wildfires

After two years of some of the worst fires and smoke the Northwest has ever seen, Washington’s Methow Valley is catching its breath. Dozens of businesses didn’t make it through and the fires still throw a long shadow.

A menacing wildfire continues to threaten an Indian Reservation 50 miles north of Spokane. But the blaze could have a positive impact on one local business.

An interagency incident management team has taken over the Hart Fire burning on the Spokane Indian Reservation. The wildfire spread rapidly onto tribal land, but response hasn’t kept up with the pace of the blaze. Strong winds spread the fire fast enough to force an initial attack crew to flee.

A series of intense wildfire seasons has taken a toll on the Oregon Department of Forestry. That's according to an audit released Tuesday by the Oregon Secretary of State's office.

Washington Gov. Jay Inslee Tuesday declared a state of emergency in 20 counties mostly on the dry side of the Cascades, an area vulnerable to wildfire. Resources are stretched thin in the battle to save homes and property.

When a fast-moving, erratic wildfire ignites, firefighters right away try to save homes and steer the flames away from life and property. But experts say the real danger often occurs in the hours after the big wall of flames rips through.

Spokane, Washington, the state’s second largest city, found itself surrounded by flames Monday after high winds and heat Sunday caused the rapid spread of three separate wildfires.

In southeast Washington, the Range 12 Fire is finally out. But now there’s 176,600 acres of black. And it’s roasted much of the valuable habitat on the Hanford Reach National Monument.

A bipartisan coalition of Western U.S. lawmakers has renewed a call to change how the federal government pays to put out big forest fires. Currently, the U.S. Forest Service and Bureau of Land Management divert money from fire prevention and other programs to pay firefighting costs during bad fire years.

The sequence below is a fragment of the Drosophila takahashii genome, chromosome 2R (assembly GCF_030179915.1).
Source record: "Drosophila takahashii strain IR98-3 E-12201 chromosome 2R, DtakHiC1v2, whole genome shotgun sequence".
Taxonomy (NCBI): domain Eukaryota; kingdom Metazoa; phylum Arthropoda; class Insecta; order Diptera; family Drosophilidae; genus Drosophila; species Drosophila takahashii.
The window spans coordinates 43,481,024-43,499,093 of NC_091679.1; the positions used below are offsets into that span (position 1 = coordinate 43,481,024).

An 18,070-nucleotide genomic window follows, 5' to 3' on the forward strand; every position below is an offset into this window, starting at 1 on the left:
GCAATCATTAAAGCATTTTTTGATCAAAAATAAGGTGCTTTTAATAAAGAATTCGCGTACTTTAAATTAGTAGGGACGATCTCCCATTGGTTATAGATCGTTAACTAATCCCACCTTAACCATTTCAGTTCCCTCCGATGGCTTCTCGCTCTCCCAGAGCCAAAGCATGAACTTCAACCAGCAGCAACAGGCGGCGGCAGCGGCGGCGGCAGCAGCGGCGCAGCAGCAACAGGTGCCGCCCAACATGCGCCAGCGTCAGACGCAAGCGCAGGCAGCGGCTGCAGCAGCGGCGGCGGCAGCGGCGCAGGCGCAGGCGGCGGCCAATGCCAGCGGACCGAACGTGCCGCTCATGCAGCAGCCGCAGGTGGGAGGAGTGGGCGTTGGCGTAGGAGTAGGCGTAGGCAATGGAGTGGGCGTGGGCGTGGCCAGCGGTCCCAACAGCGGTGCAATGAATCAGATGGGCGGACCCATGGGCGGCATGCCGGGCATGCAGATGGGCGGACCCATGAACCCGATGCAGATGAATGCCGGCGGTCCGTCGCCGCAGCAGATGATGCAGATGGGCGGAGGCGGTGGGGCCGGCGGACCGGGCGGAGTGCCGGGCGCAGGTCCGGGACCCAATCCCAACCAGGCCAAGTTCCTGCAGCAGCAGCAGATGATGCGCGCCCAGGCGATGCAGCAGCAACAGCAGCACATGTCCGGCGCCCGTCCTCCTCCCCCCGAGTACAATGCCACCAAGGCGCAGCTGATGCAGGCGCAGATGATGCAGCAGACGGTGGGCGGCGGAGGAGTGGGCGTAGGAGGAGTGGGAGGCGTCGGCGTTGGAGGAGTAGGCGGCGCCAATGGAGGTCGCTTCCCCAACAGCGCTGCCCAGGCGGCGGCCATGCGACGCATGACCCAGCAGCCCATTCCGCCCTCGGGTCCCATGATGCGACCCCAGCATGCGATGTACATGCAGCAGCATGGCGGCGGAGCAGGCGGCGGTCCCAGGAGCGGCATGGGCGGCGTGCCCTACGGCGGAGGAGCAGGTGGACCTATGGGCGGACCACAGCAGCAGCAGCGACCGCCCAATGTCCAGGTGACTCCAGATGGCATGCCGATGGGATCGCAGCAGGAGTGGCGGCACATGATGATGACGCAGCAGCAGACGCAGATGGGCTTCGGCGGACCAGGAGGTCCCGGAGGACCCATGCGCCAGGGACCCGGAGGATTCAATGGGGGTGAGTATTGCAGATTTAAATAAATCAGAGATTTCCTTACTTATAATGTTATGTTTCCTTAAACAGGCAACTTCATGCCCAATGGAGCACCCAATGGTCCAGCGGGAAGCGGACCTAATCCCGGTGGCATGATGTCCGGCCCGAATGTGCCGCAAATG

More than 100 people attended a Forest Service community meeting in John Day Tuesday to discuss last summer’s Canyon Creek Fire.

Many residents in Grant County still have questions or bitterness about the massive Canyon Creek fire that destroyed 43 homes. Agency leaders said the meeting was necessary for the community to heal, and they wanted to give residents a chance to voice questions. And people did have questions.

More than 20 fires were sparked in eastern Oregon over the weekend — mostly in Baker and Malheur counties.

Though only four of those fires were significant in size, said Robyn Broyles with the National Interagency Fire Center, a majority were caused by lightning strikes throughout the Northwest.

"There's quite a bit of lightning that came in to our general area that came up from the southwest and spread northwest coming across Idaho, Wyoming, Utah, Oregon," said Broyles. "Essentially a lightning pattern came across the corners of those states."

It's a warm, sunny morning at the Homestead National Monument of America in southeastern Nebraska. A burn crew dressed in yellow and green flame-resistant clothing is about to set a patch of tall-grass prairie on fire — on purpose.

Sunset on Sept. 13, 2012 in Seatac. The deep red color was caused by smoke from numerous forest fires buring in the Cascade Mountains.
Flickr Photo/Brett Curtiss CC BY 2.0 http://bit.ly/2au4fiI

It wasn’t the aroma of Tacoma on Tuesday.

It was the smoky smell of Seattle.

Not like barbecue, though. More like a light tree fumée.

Tuesday’s high winds set two major new fires raging in Washington state. One ripped across grassy eastern Washington flats near Moses Lake and the other up a steep canyon near the Snake River and Pullman.

The Range 12 Fire in southeast Washington has destroyed some of the most sensitive shrub steppe habitat in the nation.

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